International Trades Education Symposium

Last week I attended the International Trades Education Symposium at Lincoln. This is run by a US based organisation the Preservation Trades Network a group of primarily hands on, but still intellectually active, tradespeople and educators. Every other year they hold a symposium and ever 4 years it travels outside the US, lucky for me then to find it only 2 hours from home. First thing I should say it was fun. A great bunch of people who were all committed and passionate about traditional skills and their importance to society. This was a little group of us who found a roof top bar overlooking the Cathedral.

There were 16 presenters over 2 days and most were excelent. I’ll single a few out that had particular meaning for me, then share a brief tour of the cathedral workshops. I picked out these presenters either because they just gave inspiring presentations about great schemes or sometimes because they broadened my perspective. Some good speakers were on territory I knew well, others were opening my eyes to new ideas. The papers will be published in full in due course but I’ll just share a few of the ideas I picked up.

Anne-francois Cannella her paper was “The importance of the sensitisation of young people to heritage skills” she told us of the work at the amazing sounding heritage centre in Waloon Belgium. The run courses in traditional skills from one day up to masters level. They recognized though that in order to keep new pople coming to learn they had to show them the possibility at a young age. They now get huge numbers of school groups visiting and experiencing first hand trades and crafts. They have become completely oversubscribed.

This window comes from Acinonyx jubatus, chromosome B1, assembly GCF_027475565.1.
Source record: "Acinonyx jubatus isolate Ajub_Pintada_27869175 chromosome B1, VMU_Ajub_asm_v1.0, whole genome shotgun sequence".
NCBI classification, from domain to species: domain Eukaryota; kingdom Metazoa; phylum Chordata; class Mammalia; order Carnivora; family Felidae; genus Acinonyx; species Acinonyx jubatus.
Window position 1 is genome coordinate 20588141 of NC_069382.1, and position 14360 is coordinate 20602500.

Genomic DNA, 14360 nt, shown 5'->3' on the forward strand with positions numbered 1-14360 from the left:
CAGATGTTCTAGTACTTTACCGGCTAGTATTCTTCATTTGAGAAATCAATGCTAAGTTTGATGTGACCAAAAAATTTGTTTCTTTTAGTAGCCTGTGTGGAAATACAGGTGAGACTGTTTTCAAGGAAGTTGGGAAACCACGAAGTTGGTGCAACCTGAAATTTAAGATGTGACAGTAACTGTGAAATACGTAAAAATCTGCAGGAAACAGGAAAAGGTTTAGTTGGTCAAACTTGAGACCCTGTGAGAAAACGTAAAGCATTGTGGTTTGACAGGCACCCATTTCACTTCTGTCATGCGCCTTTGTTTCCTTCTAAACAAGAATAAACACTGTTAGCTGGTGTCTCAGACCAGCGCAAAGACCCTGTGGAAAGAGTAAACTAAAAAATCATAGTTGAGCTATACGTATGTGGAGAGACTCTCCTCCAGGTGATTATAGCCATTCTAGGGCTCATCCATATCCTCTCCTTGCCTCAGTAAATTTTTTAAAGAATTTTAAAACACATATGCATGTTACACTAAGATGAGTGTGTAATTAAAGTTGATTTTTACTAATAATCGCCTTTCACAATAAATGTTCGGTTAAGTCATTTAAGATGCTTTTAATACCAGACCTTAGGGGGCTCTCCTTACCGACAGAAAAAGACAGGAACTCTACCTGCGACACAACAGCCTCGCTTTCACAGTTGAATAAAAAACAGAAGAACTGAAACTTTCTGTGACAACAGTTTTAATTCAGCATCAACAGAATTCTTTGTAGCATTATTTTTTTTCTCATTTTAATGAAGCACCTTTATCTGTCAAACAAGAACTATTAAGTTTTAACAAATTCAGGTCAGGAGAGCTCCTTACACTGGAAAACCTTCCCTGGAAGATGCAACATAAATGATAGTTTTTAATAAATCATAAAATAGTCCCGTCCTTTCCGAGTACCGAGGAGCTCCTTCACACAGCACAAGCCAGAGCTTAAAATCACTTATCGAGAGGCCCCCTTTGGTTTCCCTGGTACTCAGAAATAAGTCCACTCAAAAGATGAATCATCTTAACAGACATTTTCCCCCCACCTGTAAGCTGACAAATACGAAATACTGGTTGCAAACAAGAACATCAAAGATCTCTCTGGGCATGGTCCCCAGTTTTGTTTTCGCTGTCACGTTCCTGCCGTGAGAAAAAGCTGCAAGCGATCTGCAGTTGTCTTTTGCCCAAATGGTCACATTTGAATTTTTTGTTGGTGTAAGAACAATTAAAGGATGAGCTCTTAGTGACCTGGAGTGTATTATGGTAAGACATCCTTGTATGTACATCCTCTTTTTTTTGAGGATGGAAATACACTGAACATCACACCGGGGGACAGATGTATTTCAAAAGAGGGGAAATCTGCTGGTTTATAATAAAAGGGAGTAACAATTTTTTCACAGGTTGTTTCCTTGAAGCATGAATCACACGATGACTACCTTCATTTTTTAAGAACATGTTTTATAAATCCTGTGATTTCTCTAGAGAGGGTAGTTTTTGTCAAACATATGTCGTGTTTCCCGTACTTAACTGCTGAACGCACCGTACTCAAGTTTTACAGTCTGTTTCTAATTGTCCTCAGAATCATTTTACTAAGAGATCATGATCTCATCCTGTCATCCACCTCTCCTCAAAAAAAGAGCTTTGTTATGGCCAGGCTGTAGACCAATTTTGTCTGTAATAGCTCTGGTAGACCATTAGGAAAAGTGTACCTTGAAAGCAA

This is John Edwards who leads on skills at English Heritage, we have met before and discussed HCA’s work on skills but his talk was enlightening.

The main point of his talk was addressing training of the wider building workforce outside of what is normally considered “the heritage sector”. Within the sector they have discovered many things about how to best repair traditional buildings but these techniques are not known by white van man, the jobbing builder who does the majority of work on the majority of historic buildings.  They set a cut off date of 1919 which is when portland cement and cavity walls start to come in. Prior to that date all buildings were effectively similar traditional construction methods and repairing them with modern materials and techniques  can cause significant and costly damage.

Gervais Lynch was a great speaker, check his website out if you are into brick, and if you are not he would inspire you and show you what a wonderful material it is and wax lyrical about the magnificent work that has been done in the past. He spoke passionately about “An historical overview of building crafts, cultural changes and their place in British society” As a specialist brick  worker who did a traditional apprenticeship and went on to do a PhD in brickwork he gave a fascinating overview of how trades training has changed over the last 50 years. He is one of those special people who mix academic rigour with hands on knowledge and passion too.

He also gave a positive vision for what we need to do if we value these skills in order to pass them on.

 Slides and images of folk at lecterns are boring if you were not there though so lets share instead a tour of the cathedral workshops. They have 9 full time stonemasons from master carvers to new apprentices. Only 8 cathedrals maintain their own works now the rest using contractors.

Specialist lead workshops to do all the roofing and guttering.

and the stained glass, here they were working on a 13th century panel. This is the first time the works have been open to the public for a day and it proved immensely popular.

I was most disappointed to miss the tour of the roof but had to work so that will have to wait for another time.

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